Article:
Spider-Man has come a long way since its 1962 comic debut. Ever since everyone’s favorite friendly neighborhood Spider-Man began web-slinging from page to page, Marvel Comics has consistently tried to cross him over into other media. There was the short-lived live-action TV series from 1978-79. There were the numerous animated series beginning in 1967, and continuing periodically since. And, of course, there was the movie franchise, which started strong, but fell flat on it’s face, which resulted in a reboot. Having a comic book character starring in their own TV series or movies is nothing new, almost all of them have ventured there at some point. But, Spider-Man was the first hero on Broadway. It’s been interesting development for not only fan-boys, but also theater-goers. But ever since the announcement of the Spidey musical, the venture has been plagued by problem after problem, which makes us think that it’s cursed, just like Super-Man.
The saga from a simple comic to a major Broadway production began over seven years ago, when Chicago producer David Garfinkle acquired the stage rights for Spider-Man from Marvel. Besides having a piece of one of Marvel’s largest cash cows, Garfinkle and company assembled an impressive list of people to get involved. Julie Taymor was brought on broad as director, who previously found success with the Broadway adaptation of The Lion King. Bono and The Edge would compose the music. And after readings for the musical took place in 2007, some semi-well-known actors were hired, like Evan Rachel Wood and Alan Cumming. After all of the expectations, things took a turn for the worse.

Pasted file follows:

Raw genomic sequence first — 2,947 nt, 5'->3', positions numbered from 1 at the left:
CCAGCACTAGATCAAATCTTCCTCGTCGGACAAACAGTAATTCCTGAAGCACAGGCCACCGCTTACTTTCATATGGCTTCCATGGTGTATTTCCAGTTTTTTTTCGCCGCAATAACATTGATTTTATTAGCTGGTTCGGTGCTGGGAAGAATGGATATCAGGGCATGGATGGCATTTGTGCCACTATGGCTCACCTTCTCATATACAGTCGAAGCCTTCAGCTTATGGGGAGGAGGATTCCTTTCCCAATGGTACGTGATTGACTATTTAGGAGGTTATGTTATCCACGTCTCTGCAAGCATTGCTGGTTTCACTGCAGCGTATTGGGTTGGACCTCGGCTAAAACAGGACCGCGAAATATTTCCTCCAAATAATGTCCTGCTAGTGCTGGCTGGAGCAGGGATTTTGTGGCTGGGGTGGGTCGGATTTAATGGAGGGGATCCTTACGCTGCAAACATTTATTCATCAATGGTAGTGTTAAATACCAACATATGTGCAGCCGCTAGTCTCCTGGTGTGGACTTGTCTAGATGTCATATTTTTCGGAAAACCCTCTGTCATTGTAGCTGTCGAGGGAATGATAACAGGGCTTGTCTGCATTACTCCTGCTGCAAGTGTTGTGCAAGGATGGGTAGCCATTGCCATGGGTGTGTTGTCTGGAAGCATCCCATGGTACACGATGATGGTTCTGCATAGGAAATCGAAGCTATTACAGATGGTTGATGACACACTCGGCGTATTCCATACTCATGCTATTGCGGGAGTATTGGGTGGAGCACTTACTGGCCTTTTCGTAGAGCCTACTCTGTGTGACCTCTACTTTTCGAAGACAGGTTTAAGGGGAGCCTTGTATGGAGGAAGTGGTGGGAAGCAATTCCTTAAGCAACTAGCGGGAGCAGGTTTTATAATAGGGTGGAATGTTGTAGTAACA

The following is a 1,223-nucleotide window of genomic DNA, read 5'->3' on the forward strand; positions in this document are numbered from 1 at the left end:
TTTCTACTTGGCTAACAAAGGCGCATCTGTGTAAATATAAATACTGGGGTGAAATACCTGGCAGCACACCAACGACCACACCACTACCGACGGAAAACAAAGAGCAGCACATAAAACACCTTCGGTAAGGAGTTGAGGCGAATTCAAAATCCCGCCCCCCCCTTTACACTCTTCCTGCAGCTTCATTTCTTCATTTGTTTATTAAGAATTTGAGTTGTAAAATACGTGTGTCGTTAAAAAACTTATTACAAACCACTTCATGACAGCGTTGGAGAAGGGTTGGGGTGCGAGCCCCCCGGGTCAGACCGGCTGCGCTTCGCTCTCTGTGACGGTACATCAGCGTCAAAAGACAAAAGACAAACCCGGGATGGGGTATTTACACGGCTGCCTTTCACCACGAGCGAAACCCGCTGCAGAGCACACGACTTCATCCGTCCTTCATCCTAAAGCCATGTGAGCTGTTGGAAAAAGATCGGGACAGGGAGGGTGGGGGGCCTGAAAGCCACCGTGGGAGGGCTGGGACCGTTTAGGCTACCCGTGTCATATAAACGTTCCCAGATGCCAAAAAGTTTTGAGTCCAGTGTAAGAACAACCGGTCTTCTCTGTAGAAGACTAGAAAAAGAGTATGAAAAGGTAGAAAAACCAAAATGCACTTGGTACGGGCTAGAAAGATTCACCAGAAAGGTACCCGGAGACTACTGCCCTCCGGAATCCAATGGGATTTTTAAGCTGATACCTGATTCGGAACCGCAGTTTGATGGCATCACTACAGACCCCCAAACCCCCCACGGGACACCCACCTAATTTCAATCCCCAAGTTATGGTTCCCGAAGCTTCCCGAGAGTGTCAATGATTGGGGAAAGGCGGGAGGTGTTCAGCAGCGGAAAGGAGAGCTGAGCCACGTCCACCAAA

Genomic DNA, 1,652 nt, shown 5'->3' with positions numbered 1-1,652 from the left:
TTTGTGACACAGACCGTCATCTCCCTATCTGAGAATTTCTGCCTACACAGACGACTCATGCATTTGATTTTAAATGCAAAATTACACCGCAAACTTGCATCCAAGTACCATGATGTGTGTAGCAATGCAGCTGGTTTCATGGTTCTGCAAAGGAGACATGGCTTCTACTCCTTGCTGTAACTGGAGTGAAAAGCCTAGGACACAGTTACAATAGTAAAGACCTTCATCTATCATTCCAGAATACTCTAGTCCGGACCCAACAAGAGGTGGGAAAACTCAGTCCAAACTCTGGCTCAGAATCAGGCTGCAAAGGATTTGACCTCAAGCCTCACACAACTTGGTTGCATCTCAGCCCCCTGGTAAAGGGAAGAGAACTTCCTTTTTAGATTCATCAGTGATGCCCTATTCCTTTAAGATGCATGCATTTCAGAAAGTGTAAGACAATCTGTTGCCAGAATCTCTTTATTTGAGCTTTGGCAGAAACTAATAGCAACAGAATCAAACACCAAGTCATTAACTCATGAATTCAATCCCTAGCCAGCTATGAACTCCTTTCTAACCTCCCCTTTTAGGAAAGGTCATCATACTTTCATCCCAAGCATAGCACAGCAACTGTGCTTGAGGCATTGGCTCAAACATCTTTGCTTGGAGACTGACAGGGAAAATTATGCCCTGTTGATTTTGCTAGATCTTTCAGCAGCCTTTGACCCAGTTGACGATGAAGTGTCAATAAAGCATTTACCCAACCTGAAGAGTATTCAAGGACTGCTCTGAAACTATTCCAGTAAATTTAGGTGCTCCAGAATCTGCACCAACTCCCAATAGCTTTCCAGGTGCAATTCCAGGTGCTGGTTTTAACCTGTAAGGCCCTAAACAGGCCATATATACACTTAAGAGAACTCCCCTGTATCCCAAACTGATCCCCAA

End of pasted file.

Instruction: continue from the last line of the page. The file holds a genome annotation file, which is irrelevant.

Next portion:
The musical, now called Spider-Man: Turn Off The Dark, would see it’s debut delayed three times by early 2009 for unresolved creative decisions. There was also the little problem that Spidey was $25 million in debt. By December of 2010, the production suffered it’s fourth delay from January, 2011 to February, 2011. But the financial troubles and delays were the least of the musical’s concerns.
In early 2010, Evan Rachel Wood and Alan Cumming left due to the delays. As Spidey finally approached his long-awaited preview on November 14, 2010, it was again pushed back after some of the actors were injured during rehearsals. Once the musical actually held it’s previews, it was criticized by those in attendance. To add salt to the wounds, one it’s lead actresses, Natalie Mendoza, suffered a concussion during the first preview. She missed two weeks of work, and is now working out a way to leave the production completely. During the second preview on December 20, actor Christopher Tierney fell into an open pit. The show ended prematurely as he was taken to the hospital. He suffered “a hairline fracture in his skull, a broken scapula, a broken bone close to his elbow, four broken ribs, a bruised lung and three fractured vertebrae,” which naturally sent New York state in to investigate safety measures. Heck, even Bono wasn’t safe as he had to have emergency back surgery in the Spring of 2010, which resulted in U2 postponing their North American tour.
After all the rewrites, financial woes, and injuries to the cast, the $60 million Spider-Man: Turn Off The Dark will hopefully open sometime in late February. However, with everything that’s gone wrong, will this mammoth of a musical actually come to light? Have all the kinks been worked out, which means it will run smoothly now? Or, is it just simply cursed? Only time will tell, but for everyone involved, mainly the actors, let’s hope so. But, if I were a betting man, I would make a wager that this thing will never make it’s money back.
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